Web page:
The national disability charity, United Response, will be using the opportunity of party conferences to raise awareness of the low levels of people with learning disabilities and/or autism currently in employment, along with the need to make pre-employment support available for those with more complex needs.

United Response will be hosting fringe events at both the Labour and Conservative party conferences (Tuesday 29th September and Tuesday 6th October), at which they will highlight the fact that, despite many people with learning disabilities and/or autism wanting to work and being able to work, only 7% of people with learning disabilities and 15% of people with autism are currently in employment, compared with 46% of people with disabilities generally and 76% of the population as a whole.

Diane Lightfoot, Director of Policy and Communications, will take the opportunity to outline how United Response successfully supports people with a range of disabilities to take steps towards finding work, including people with profound and complex needs. Our dedicated employment services based in Trafford, Knowsley, York and Cornwall have an excellent track record in supporting people into work through the current DWP and locally funded programmes.

A survey carried out amongst United Response’s supported living and outreach services showed that 29% of people currently supported by the charity are engaged in some form of work-related activity; however, a further 23% say they want to work.

David Allkins and Aishah Jackson, who both experienced difficulties in finding work, but who are now in employment with help from United Response, will also be on the panels speaking at the fringe events. They will discuss what they feel needs to be done to make employment more of a realistic option, especially for young people with learning disabilities.

When David Allkins, who has Asperger’s syndrome, left University with a BA Hons in Combined Studies, he never thought that finding work would be difficult.

“Several things have held me back from gaining long-term employment since leaving full-time education: limited work experience, long periods of unemployment, not being good at formal interviews and even putting details of my disability on application forms.”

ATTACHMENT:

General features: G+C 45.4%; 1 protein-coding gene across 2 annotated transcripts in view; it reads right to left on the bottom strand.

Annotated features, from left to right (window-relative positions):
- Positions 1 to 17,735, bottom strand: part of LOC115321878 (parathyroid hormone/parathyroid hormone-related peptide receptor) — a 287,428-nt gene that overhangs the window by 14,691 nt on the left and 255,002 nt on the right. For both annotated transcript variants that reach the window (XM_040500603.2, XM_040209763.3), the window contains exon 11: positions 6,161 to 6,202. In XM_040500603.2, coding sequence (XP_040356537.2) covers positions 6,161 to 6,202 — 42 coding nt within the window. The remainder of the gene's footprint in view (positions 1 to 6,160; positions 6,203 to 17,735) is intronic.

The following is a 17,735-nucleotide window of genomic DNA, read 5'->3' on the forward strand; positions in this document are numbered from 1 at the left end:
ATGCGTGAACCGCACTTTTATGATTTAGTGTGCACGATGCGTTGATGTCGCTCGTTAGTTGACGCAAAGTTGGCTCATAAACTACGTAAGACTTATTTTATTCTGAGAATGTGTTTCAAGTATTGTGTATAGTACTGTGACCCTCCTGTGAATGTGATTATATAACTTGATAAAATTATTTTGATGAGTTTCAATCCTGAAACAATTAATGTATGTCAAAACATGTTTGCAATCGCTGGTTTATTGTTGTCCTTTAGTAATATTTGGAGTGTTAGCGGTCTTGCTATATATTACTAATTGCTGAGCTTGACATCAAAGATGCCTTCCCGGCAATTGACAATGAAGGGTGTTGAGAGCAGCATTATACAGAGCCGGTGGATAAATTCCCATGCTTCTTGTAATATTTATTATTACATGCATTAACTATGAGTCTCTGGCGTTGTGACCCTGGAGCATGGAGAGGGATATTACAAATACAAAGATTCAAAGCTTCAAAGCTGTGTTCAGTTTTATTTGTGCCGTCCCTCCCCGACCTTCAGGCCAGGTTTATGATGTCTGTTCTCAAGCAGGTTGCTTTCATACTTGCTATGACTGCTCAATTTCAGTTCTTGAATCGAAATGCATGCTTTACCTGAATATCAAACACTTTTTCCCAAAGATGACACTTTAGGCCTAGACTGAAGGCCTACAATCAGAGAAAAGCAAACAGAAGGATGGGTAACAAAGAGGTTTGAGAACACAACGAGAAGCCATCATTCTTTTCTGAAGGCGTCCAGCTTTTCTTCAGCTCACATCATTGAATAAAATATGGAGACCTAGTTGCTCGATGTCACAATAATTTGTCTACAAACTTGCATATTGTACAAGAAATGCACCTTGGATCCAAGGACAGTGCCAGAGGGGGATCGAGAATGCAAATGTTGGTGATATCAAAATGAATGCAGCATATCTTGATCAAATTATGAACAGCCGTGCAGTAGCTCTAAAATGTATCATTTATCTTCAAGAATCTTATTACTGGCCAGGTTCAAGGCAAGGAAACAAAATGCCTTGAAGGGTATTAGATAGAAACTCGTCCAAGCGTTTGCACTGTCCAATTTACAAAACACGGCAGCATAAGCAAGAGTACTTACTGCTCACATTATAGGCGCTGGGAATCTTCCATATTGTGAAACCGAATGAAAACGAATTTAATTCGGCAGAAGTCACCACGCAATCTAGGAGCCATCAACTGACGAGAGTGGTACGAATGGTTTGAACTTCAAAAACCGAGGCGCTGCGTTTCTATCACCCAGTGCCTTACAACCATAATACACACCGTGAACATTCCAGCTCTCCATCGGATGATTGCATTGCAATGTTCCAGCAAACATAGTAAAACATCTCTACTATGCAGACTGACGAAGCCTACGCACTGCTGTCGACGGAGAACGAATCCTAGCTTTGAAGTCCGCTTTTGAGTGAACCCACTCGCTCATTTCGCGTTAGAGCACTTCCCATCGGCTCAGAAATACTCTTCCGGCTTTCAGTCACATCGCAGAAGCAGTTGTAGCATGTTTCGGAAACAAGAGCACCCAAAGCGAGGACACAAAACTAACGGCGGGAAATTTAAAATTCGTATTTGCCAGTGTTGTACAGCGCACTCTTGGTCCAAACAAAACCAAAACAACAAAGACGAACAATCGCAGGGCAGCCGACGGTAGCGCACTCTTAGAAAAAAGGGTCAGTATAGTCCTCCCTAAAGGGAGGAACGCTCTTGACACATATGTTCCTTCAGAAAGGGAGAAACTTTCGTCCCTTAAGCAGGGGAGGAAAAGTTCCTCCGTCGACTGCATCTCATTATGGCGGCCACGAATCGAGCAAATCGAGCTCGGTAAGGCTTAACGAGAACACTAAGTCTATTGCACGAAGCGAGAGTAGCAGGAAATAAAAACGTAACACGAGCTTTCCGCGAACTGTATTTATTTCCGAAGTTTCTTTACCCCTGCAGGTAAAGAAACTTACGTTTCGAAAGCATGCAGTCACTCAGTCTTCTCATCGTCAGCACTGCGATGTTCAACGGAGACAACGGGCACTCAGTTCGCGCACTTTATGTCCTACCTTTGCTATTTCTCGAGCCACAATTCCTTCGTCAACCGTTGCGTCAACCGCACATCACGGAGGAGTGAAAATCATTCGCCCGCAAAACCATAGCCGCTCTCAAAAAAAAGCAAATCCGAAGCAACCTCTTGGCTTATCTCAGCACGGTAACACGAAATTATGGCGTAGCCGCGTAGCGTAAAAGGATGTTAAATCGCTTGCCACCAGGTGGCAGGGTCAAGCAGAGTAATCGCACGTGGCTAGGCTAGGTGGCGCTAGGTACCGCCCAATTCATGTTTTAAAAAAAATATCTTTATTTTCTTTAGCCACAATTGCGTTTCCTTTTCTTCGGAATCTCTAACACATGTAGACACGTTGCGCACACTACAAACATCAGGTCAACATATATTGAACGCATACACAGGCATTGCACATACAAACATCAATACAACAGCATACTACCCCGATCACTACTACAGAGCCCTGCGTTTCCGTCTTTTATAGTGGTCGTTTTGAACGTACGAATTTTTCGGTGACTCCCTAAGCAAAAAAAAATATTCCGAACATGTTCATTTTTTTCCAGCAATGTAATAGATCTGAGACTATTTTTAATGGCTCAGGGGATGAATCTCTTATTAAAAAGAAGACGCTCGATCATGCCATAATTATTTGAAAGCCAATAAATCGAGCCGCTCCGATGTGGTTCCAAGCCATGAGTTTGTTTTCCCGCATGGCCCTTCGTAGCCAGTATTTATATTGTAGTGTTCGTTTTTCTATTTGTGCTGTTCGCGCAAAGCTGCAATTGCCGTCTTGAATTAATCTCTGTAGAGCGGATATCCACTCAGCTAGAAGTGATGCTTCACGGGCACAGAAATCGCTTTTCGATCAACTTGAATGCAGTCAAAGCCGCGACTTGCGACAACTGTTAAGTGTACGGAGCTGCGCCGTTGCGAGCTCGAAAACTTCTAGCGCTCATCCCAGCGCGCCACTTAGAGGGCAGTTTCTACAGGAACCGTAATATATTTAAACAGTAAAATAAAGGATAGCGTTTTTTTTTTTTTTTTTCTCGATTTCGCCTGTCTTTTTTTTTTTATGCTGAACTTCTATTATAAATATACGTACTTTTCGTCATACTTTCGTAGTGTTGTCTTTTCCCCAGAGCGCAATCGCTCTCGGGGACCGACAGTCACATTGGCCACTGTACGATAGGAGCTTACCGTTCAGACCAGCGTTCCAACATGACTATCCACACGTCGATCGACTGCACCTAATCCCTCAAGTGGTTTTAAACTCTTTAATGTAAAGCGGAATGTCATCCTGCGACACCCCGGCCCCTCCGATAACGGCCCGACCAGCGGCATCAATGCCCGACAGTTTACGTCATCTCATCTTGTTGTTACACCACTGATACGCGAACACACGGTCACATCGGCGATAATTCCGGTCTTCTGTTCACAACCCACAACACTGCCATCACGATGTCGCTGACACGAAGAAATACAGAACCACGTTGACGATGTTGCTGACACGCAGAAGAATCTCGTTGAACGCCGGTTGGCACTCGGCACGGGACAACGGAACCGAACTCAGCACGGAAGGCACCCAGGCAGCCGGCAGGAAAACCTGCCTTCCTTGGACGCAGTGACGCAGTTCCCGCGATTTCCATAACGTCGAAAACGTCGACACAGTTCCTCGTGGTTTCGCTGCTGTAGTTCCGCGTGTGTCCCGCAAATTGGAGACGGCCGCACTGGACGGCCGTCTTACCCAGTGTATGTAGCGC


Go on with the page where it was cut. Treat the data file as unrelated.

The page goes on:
David explains:

“The gradual drip feed of failure does erode your confidence and sense of self. I was lucky enough to start working with United Response in their Truro office as an Administrative Consultant following a one-day trial interview. Having this job helped my sense of identity, stability and security, and my confidence has grown. My new-found confidence allowed me to successfully interview - with the help of my Job Coach - for the position of Political Correspondent to help promote United Response’s Every Vote Counts campaign. I was obviously successful and now I am attending party conferences as a News Correspondent and a valued member of the United Response workforce.”

Members of both Labour and Conservative parties will also be joining the panels, including Kate Green MP and Tania Mathias MP, as well as employer Richard Jackson from SOS Homecare and Kay Allen OBE, an entrepreneur and long-term advocate for people with learning disabilities in the workplace.

United Response will be specifically using the fringe events to highlight what needs to change so that people with learning disabilities and autism can move towards becoming valued members of the workforce:

  1. Targeted employment support programmes that also include people with complex needs. At a time when the government is reviewing current provision for specialist programmes, such as Work Choice, we believe it is vital to expand capacity to enable people to self-refer and to divert existing Work Programme participants with a disability to Work Choice. We want pre-work support programmes to be measured and as valued as the 16 hours-plus hours of work required to be classed as working. This would allow people with complex disabilities to step onto the road to employment.

  2. Raising aspirations amongst young people and their families. The 'presumption of employability' is at the heart of the support we provide within United Response, as our recent survey results show. Targeting young people with learning disabilities (particularly between ages 14–25), we want support available at a local level, close to home, and as soon as they are ready to move on from school or college. United Response has developed innovative new models of support that aim to mirror the experience that young people without a disability have access to.

  3. Promoting reasonable adjustments around 'unseen disability' to employers. There is a growing awareness amongst employers about making 'reasonable adjustments' for wheelchair users or those with a sensory impairment. There is a lack of understanding about how employers can make 'reasonable adjustments' for an applicant with a learning disability or mental health need. Creating accessible application forms and job descriptions could make a huge difference. Along with alternative interview processes, such as work trials, employers could increase the number of people with learning disabilities who are able to access the employment market. 

Whilst at conference, David Allkins will be working in his role as United Response News Correspondent, preparing his report so it is ready to file as a blog and video report on his dedicated YouTube Playlist. 

Take a look at David's YouTube playlist

During the party conferences, keep up to date with what United Response is saying via our Twitter feed @unitedresponse and/or searching for #makeworkareality.

Follow United Response on Twitter